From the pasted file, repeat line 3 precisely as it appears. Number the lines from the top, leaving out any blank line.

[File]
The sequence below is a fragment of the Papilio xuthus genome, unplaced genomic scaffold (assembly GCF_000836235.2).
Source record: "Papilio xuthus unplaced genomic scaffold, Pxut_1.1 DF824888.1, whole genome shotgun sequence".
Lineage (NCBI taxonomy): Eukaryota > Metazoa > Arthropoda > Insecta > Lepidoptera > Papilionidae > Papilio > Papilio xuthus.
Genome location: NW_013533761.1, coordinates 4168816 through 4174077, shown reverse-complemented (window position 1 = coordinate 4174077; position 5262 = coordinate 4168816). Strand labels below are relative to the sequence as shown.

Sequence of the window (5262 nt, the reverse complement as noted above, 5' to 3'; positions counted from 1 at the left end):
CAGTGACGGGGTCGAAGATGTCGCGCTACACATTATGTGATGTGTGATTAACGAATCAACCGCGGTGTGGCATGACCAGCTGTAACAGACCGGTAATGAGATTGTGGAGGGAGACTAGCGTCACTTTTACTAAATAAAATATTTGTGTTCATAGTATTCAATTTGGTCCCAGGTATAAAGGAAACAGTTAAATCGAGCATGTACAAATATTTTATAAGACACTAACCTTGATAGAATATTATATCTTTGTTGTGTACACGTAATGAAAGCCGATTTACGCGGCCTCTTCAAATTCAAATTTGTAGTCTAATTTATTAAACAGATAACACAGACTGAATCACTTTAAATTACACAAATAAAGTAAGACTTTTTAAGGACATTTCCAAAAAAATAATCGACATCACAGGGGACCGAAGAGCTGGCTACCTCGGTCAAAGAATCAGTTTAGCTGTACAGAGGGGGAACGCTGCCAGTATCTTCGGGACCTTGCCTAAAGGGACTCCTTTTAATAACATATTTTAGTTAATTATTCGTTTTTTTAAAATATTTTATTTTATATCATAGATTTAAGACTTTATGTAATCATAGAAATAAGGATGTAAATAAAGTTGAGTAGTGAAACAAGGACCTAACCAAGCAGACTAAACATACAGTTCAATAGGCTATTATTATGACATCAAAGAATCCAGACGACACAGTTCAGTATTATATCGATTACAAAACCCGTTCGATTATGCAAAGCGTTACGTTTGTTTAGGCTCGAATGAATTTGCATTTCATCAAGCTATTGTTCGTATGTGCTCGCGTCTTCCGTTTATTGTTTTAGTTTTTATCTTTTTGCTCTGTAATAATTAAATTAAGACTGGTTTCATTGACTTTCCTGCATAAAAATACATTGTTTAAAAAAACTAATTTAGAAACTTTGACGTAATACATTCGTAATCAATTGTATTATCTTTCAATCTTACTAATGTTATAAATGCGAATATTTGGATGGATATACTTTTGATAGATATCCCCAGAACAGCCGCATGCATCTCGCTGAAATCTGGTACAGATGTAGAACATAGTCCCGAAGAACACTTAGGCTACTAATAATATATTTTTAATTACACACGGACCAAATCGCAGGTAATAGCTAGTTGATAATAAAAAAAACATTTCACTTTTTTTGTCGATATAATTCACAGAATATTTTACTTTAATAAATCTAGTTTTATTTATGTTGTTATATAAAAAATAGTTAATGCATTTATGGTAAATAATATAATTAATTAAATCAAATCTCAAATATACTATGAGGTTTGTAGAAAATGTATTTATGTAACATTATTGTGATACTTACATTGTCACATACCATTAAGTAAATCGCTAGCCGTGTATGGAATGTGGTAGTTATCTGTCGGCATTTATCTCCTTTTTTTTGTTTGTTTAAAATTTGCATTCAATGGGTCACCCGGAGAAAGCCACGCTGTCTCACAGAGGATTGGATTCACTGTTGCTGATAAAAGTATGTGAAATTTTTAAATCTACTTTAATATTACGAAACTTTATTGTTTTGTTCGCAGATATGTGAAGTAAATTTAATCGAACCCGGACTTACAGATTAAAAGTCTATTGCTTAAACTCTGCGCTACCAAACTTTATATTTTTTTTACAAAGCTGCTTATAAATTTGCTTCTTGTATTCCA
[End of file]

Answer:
Lineage (NCBI taxonomy): Eukaryota > Metazoa > Arthropoda > Insecta > Lepidoptera > Papilionidae > Papilio > Papilio xuthus.